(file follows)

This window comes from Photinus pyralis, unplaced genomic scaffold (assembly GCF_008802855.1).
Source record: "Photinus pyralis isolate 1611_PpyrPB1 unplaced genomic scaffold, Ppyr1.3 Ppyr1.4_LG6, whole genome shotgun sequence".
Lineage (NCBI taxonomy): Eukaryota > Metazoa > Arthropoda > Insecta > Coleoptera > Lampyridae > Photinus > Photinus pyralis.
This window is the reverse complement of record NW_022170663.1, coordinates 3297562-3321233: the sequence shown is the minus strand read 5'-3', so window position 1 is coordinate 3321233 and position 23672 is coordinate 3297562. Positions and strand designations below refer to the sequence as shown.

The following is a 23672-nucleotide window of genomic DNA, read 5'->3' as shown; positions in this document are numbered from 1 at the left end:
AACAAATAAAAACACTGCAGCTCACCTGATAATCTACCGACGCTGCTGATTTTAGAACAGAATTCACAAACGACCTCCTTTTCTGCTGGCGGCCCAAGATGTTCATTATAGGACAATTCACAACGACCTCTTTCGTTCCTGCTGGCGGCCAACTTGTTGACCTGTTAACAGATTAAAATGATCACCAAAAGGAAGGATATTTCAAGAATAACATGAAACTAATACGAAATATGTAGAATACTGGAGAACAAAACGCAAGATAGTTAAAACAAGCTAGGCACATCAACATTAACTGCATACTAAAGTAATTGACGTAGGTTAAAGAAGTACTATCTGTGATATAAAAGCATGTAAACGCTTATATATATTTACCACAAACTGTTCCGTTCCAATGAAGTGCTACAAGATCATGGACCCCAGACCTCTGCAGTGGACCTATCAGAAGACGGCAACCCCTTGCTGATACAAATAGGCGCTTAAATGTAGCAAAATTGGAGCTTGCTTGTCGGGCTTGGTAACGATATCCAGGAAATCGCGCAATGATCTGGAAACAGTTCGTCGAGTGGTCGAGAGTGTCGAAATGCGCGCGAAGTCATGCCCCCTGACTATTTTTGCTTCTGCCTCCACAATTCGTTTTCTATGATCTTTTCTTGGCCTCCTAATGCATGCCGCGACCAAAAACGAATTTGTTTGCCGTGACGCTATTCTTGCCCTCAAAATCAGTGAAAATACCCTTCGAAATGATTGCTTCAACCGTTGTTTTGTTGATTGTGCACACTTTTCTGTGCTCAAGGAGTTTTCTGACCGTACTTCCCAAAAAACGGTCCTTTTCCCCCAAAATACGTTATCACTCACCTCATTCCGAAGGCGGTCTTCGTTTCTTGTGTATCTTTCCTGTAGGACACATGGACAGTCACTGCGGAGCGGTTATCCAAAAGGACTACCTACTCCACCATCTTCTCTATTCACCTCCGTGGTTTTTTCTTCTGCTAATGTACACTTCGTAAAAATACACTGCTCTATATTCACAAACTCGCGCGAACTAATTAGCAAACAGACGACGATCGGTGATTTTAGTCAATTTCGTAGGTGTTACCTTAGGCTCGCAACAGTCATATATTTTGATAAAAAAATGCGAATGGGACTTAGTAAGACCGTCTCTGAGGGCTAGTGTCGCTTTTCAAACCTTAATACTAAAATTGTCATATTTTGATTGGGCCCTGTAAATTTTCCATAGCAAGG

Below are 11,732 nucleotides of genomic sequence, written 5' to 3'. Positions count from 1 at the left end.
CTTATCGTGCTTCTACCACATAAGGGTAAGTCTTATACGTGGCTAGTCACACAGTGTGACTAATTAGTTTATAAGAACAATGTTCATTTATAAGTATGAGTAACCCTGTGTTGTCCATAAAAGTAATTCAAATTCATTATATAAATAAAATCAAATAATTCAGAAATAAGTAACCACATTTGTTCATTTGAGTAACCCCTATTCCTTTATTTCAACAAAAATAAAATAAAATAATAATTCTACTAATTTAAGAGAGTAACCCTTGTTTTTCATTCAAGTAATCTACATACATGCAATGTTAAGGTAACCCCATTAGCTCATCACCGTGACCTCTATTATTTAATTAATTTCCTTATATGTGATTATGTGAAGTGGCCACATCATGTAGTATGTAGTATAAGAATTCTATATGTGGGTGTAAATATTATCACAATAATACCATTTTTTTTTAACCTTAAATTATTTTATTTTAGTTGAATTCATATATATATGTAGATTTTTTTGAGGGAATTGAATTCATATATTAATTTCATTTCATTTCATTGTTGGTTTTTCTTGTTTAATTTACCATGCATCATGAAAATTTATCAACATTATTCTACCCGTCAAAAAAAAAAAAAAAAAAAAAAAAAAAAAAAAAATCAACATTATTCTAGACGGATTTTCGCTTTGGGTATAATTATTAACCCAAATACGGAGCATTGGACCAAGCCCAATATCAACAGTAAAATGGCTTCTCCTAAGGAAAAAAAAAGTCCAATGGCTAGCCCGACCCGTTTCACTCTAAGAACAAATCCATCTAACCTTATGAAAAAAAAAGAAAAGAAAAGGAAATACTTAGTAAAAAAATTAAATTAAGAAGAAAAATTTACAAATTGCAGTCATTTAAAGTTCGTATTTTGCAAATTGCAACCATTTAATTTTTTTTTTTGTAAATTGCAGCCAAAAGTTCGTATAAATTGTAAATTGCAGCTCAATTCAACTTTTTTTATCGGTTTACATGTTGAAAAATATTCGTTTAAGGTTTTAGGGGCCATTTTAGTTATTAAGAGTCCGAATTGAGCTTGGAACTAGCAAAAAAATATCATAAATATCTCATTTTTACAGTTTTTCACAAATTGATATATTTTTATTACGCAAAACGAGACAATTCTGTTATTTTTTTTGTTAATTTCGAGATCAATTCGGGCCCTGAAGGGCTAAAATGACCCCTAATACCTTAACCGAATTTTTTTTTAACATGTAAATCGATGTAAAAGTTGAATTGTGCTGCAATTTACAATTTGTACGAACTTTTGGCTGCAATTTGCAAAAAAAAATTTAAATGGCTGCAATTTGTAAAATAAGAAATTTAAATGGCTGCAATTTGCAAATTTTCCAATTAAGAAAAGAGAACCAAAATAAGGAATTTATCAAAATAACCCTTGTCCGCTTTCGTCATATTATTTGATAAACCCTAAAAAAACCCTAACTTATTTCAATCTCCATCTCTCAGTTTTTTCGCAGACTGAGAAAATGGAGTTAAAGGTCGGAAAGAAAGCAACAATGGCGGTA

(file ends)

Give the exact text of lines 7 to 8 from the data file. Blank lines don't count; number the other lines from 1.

Below are 11,732 nucleotides of genomic sequence, written 5' to 3'. Positions count from 1 at the left end.
CTTATCGTGCTTCTACCACATAAGGGTAAGTCTTATACGTGGCTAGTCACACAGTGTGACTAATTAGTTTATAAGAACAATGTTCATTTATAAGTATGAGTAACCCTGTGTTGTCCATAAAAGTAATTCAAATTCATTATATAAATAAAATCAAATAATTCAGAAATAAGTAACCACATTTGTTCATTTGAGTAACCCCTATTCCTTTATTTCAACAAAAATAAAATAAAATAATAATTCTACTAATTTAAGAGAGTAACCCTTGTTTTTCATTCAAGTAATCTACATACATGCAATGTTAAGGTAACCCCATTAGCTCATCACCGTGACCTCTATTATTTAATTAATTTCCTTATATGTGATTATGTGAAGTGGCCACATCATGTAGTATGTAGTATAAGAATTCTATATGTGGGTGTAAATATTATCACAATAATACCATTTTTTTTTAACCTTAAATTATTTTATTTTAGTTGAATTCATATATATATGTAGATTTTTTTGAGGGAATTGAATTCATATATTAATTTCATTTCATTTCATTGTTGGTTTTTCTTGTTTAATTTACCATGCATCATGAAAATTTATCAACATTATTCTACCCGTCAAAAAAAAAAAAAAAAAAAAAAAAAAAAAAAAAATCAACATTATTCTAGACGGATTTTCGCTTTGGGTATAATTATTAACCCAAATACGGAGCATTGGACCAAGCCCAATATCAACAGTAAAATGGCTTCTCCTAAGGAAAAAAAAAGTCCAATGGCTAGCCCGACCCGTTTCACTCTAAGAACAAATCCATCTAACCTTATGAAAAAAAAAGAAAAGAAAAGGAAATACTTAGTAAAAAAATTAAATTAAGAAGAAAAATTTACAAATTGCAGTCATTTAAAGTTCGTATTTTGCAAATTGCAACCATTTAATTTTTTTTTTTGTAAATTGCAGCCAAAAGTTCGTATAAATTGTAAATTGCAGCTCAATTCAACTTTTTTTATCGGTTTACATGTTGAAAAATATTCGTTTAAGGTTTTAGGGGCCATTTTAGTTATTAAGAGTCCGAATTGAGCTTGGAACTAGCAAAAAAATATCATAAATATCTCATTTTTACAGTTTTTCACAAATTGATATATTTTTATTACGCAAAACGAGACAATTCTGTTATTTTTTTTGTTAATTTCGAGATCAATTCGGGCCCTGAAGGGCTAAAATGACCCCTAATACCTTAACCGAATTTTTTTTTAACATGTAAATCGATGTAAAAGTTGAATTGTGCTGCAATTTACAATTTGTACGAACTTTTGGCTGCAATTTGCAAAAAAAAATTTAAATGGCTGCAATTTGTAAAATAAGAAATTTAAATGGCTGCAATTTGCAAATTTTCCAATTAAGAAAAGAGAACCAAAATAAGGAATTTATCAAAATAACCCTTGTCCGCTTTCGTCATATTATTTGATAAACCCTAAAAAAACCCTAACTTATTTCAATCTCCATCTCTCAGTTTTTTCGCAGACTGAGAAAATGGAGTTAAAGGTCGGAAAGAAAGCAACAATGGCGGTA